In February this year, Ghanaian President Nana Addo Dankwa Akufo-Addo also expressed similar disappointment at the Munich Security Conference. He said some Western countries only took care of themselves and disregarded other countries in urgent need of help.
In the eyes of the “Global South,” some Western countries have long dominated international affairs and prioritized self-interests while neglecting their international responsibilities. Facing the increasingly confident “Global South” in strong demand of strategic independence, a few Western countries feel unaccustomed, uncomprehending, and even furious. They have resorted to threats, inducements, and division, which reflects their ignorance of the history of emerging markets and developing countries, their neglect of the realistic needs of the “Global South,” as well as their arrogant and biased detachment from reality.
Since this year, on multiple occasions like the G7 summit and NATO summit, some Western countries have stepped up their empty show of “paying attention” to emerging markets and developing countries. However, the value of such “attention” can only be tested by actions.
If these Western countries really valued the “Global South,” they should not have fueled the flames in Ukraine and caused the crisis to expand and prolong, or even labeled calls for ceasefire from emerging markets and developing countries as “unacceptable.”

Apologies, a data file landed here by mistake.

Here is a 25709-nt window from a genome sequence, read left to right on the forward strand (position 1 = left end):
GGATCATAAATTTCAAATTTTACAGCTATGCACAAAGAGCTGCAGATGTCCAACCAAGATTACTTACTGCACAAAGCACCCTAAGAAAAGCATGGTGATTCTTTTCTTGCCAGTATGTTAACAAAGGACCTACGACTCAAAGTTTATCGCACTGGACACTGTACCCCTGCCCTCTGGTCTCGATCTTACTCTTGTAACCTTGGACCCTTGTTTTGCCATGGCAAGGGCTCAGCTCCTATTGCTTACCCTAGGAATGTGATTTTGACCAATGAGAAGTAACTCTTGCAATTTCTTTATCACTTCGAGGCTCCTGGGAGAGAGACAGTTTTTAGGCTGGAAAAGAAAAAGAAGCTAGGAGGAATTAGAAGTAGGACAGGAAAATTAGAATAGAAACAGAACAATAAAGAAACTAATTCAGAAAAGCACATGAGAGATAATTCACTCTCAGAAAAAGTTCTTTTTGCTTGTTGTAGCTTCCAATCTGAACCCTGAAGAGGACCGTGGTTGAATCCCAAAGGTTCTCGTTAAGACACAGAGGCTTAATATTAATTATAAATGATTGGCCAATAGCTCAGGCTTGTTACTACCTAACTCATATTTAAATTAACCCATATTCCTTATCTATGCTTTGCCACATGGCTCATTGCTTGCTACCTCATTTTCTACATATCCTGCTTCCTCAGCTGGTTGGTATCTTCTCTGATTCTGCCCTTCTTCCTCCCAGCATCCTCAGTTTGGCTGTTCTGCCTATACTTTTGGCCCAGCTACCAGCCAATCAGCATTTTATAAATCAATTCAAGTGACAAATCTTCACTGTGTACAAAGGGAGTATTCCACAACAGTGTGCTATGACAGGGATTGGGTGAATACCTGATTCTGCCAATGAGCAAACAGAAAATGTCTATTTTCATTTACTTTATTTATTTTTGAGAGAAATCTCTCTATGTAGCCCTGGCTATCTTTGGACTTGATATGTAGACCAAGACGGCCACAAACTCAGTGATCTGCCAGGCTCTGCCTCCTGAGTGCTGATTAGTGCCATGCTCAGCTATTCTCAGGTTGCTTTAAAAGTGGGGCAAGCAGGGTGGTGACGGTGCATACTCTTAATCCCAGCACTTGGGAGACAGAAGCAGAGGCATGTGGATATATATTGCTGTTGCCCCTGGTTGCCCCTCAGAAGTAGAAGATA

They should not have imposed sanctions and “decoupled” when the “Global South” faced development difficulties, which added serious risks to global economic recovery. They should not have paid only lip service without following through on official foreign aid commitments and funding support for developing countries to cope with climate change.
Martin Wolf, chief economics commentator at the Financial Times, pointed out in his article “The west must recognize its hypocrisy,” that many countries view the United States and European major countries as “selfish, self-satisfied and insincere,” and this view makes perfect sense.
The “Global South” should not be an arena for international political rivalry, nor should it become a tool for major power competition and geopolitical games.
If Western countries really value the “Global South,” they should keep pace with the times and adjust their thinking on international affairs. They should earnestly abide by the purposes and principles of the UN Charter, earnestly respect the rights of emerging markets and developing countries to independently make policies and develop, patiently listen to the latter’s demands, and help them develop and address global challenges like climate change.
Singaporean scholar Kishore Mahbubani said, a reality that the West must accept is that the people of non-Western countries, who today comprise almost 90 percent of the world’s population, want a bigger say in global affairs. The world can only make the right decisions to strengthen multilateralism and the international order based on the UN Charter, otherwise “disorder” will dominate the world, he noted.
China is an ex-officio member of the “Global South” and will always be a member of the big family of developing countries. The increasingly louder voice of the “Global South” in international affairs fully demonstrates that the historical trend toward greater democracy in international relations is unstoppable. As emerging markets and developing countries play an increasingly important role in global governance, the forces defending the basic norms of international relations, upholding international fairness and justice, and promoting world peace and development will continue to grow.